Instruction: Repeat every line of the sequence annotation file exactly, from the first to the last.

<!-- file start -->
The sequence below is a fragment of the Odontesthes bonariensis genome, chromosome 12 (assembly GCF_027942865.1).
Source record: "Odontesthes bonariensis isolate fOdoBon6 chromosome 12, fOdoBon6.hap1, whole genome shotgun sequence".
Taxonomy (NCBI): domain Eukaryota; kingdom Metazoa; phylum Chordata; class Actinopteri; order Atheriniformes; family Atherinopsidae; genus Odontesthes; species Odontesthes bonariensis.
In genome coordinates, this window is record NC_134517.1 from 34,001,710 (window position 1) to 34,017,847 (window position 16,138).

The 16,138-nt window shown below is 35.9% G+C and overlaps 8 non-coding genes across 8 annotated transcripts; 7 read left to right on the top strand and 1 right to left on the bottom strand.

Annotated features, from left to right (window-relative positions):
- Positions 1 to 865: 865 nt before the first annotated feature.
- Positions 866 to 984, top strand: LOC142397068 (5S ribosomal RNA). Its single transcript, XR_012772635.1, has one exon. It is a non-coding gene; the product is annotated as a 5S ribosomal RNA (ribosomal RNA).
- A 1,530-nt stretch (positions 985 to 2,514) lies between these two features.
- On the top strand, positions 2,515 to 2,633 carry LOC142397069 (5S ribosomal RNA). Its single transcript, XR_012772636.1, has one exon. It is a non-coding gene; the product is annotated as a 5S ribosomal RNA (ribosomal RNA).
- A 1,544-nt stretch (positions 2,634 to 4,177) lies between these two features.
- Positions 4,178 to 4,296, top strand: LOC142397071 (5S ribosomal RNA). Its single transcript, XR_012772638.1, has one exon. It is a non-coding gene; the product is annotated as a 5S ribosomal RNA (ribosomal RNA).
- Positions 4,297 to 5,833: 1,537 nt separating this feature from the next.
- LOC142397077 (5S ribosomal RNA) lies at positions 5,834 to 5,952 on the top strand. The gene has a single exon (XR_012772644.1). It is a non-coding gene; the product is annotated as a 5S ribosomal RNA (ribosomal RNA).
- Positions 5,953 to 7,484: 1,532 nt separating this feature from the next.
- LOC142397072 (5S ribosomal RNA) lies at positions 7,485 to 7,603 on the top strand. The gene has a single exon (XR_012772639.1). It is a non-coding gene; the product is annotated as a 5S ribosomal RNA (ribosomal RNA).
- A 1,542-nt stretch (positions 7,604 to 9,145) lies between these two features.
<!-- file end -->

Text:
The sequence below is a fragment of the Odontesthes bonariensis genome, chromosome 12 (assembly GCF_027942865.1).
Source record: "Odontesthes bonariensis isolate fOdoBon6 chromosome 12, fOdoBon6.hap1, whole genome shotgun sequence".
Taxonomy (NCBI): domain Eukaryota; kingdom Metazoa; phylum Chordata; class Actinopteri; order Atheriniformes; family Atherinopsidae; genus Odontesthes; species Odontesthes bonariensis.
In genome coordinates, this window is record NC_134517.1 from 34,001,710 (window position 1) to 34,017,847 (window position 16,138).

The 16,138-nt window shown below is 35.9% G+C and overlaps 8 non-coding genes across 8 annotated transcripts; 7 read left to right on the top strand and 1 right to left on the bottom strand.

Annotated features, from left to right (window-relative positions):
- Positions 1 to 865: 865 nt before the first annotated feature.
- Positions 866 to 984, top strand: LOC142397068 (5S ribosomal RNA). Its single transcript, XR_012772635.1, has one exon. It is a non-coding gene; the product is annotated as a 5S ribosomal RNA (ribosomal RNA).
- A 1,530-nt stretch (positions 985 to 2,514) lies between these two features.
- On the top strand, positions 2,515 to 2,633 carry LOC142397069 (5S ribosomal RNA). Its single transcript, XR_012772636.1, has one exon. It is a non-coding gene; the product is annotated as a 5S ribosomal RNA (ribosomal RNA).
- A 1,544-nt stretch (positions 2,634 to 4,177) lies between these two features.
- Positions 4,178 to 4,296, top strand: LOC142397071 (5S ribosomal RNA). Its single transcript, XR_012772638.1, has one exon. It is a non-coding gene; the product is annotated as a 5S ribosomal RNA (ribosomal RNA).
- Positions 4,297 to 5,833: 1,537 nt separating this feature from the next.
- LOC142397077 (5S ribosomal RNA) lies at positions 5,834 to 5,952 on the top strand. The gene has a single exon (XR_012772644.1). It is a non-coding gene; the product is annotated as a 5S ribosomal RNA (ribosomal RNA).
- Positions 5,953 to 7,484: 1,532 nt separating this feature from the next.
- LOC142397072 (5S ribosomal RNA) lies at positions 7,485 to 7,603 on the top strand. The gene has a single exon (XR_012772639.1). It is a non-coding gene; the product is annotated as a 5S ribosomal RNA (ribosomal RNA).
- A 1,542-nt stretch (positions 7,604 to 9,145) lies between these two features.